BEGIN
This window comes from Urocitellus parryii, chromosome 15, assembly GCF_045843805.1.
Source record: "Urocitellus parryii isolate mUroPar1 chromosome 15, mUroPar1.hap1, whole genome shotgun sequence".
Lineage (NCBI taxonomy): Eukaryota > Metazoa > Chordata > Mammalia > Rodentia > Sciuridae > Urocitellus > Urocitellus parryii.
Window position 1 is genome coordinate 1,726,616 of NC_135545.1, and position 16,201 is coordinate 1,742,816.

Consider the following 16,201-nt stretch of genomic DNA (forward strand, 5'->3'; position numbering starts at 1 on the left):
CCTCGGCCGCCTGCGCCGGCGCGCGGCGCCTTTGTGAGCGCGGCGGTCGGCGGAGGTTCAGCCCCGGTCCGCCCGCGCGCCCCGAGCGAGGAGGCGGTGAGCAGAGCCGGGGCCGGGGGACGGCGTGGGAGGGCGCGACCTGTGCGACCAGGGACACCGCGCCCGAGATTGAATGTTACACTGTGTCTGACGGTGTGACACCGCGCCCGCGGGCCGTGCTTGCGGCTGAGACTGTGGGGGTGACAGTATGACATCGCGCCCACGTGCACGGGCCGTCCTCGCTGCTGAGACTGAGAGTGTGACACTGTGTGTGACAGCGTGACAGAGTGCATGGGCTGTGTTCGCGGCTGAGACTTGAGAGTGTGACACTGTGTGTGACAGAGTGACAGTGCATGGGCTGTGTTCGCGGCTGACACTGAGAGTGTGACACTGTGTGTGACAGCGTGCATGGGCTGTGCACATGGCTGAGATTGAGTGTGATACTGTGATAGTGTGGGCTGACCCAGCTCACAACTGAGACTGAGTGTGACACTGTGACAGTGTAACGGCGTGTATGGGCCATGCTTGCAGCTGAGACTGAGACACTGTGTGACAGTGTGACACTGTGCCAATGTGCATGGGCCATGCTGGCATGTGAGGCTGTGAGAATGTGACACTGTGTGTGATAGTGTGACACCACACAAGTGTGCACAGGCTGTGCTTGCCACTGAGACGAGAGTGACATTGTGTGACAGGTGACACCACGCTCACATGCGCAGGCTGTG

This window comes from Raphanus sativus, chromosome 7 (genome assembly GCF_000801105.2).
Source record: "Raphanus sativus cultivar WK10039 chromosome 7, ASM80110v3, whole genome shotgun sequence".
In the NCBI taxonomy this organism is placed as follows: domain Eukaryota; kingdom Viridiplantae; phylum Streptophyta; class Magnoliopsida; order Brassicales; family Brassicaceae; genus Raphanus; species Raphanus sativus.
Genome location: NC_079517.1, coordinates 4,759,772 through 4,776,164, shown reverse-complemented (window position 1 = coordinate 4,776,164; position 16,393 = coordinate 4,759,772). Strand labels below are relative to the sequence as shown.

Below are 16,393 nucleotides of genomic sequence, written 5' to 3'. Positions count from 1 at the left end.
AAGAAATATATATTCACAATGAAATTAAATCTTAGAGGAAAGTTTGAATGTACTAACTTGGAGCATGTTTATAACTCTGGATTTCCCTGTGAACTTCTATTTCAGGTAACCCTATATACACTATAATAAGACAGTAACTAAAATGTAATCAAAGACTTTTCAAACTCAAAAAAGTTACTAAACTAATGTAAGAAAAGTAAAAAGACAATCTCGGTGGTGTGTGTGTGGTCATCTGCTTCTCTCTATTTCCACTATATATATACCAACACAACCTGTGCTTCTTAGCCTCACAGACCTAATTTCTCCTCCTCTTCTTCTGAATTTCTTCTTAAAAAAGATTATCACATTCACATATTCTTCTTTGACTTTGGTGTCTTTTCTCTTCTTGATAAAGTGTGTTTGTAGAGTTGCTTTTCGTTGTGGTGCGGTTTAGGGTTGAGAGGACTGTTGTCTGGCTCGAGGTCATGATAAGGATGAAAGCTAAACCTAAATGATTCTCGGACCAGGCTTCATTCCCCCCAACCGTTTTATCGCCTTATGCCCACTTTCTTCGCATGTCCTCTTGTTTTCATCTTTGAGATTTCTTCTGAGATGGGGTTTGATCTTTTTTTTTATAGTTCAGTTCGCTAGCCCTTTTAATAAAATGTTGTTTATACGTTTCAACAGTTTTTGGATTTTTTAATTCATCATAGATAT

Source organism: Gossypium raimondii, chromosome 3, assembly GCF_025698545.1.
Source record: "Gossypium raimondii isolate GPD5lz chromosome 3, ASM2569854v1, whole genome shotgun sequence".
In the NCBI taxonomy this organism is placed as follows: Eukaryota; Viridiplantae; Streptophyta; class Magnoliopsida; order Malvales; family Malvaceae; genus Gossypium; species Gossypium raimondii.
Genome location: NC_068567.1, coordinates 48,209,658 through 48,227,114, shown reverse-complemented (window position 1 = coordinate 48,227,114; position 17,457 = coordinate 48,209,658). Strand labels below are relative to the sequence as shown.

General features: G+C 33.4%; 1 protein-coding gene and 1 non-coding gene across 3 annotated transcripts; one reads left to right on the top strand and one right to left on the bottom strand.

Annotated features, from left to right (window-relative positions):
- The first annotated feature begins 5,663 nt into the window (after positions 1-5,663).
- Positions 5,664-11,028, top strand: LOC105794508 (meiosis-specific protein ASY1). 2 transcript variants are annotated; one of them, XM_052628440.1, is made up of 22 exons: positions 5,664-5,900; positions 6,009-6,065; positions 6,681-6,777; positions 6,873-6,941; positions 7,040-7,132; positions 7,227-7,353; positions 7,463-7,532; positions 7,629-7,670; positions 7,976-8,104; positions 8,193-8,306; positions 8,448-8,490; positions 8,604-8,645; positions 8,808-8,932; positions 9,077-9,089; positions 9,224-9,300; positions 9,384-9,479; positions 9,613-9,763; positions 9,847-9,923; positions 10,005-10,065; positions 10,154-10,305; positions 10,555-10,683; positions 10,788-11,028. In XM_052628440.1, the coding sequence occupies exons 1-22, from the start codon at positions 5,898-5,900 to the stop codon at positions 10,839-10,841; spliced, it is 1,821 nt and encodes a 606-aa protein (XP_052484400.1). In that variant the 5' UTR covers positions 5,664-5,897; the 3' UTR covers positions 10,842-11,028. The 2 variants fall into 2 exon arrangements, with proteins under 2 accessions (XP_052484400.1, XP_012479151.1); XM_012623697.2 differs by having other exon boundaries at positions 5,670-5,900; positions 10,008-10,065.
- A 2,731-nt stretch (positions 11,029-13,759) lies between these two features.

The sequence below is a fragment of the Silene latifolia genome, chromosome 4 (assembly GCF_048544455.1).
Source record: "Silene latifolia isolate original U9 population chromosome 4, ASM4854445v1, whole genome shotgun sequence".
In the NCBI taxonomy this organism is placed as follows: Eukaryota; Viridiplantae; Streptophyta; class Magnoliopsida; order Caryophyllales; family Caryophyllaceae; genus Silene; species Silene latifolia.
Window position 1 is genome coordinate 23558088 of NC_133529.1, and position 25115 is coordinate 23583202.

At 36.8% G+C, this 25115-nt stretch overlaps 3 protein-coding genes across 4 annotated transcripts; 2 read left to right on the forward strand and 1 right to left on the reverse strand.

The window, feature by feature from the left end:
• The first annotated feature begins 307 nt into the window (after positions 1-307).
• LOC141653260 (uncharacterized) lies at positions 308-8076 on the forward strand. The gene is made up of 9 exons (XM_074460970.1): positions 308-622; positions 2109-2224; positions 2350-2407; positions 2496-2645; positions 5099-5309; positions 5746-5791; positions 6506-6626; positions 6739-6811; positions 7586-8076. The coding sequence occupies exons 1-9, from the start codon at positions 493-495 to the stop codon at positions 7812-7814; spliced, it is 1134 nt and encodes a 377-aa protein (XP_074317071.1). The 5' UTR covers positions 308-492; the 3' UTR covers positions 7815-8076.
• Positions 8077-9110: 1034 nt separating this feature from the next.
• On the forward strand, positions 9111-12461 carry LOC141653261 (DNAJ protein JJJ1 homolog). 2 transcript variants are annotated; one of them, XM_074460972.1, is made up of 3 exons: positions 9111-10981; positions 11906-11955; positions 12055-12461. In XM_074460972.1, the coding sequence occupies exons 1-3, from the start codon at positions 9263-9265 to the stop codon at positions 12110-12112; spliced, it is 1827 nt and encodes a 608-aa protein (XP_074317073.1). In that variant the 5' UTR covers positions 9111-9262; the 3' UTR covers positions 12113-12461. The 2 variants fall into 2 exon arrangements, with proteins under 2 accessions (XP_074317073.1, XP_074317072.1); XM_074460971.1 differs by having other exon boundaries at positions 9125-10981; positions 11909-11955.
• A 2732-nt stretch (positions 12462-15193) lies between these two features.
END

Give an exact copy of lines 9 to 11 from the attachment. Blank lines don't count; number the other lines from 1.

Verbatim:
In the NCBI taxonomy this organism is placed as follows: domain Eukaryota; kingdom Viridiplantae; phylum Streptophyta; class Magnoliopsida; order Brassicales; family Brassicaceae; genus Raphanus; species Raphanus sativus.
Genome location: NC_079517.1, coordinates 4,759,772 through 4,776,164, shown reverse-complemented (window position 1 = coordinate 4,776,164; position 16,393 = coordinate 4,759,772). Strand labels below are relative to the sequence as shown.

Below are 16,393 nucleotides of genomic sequence, written 5' to 3'. Positions count from 1 at the left end.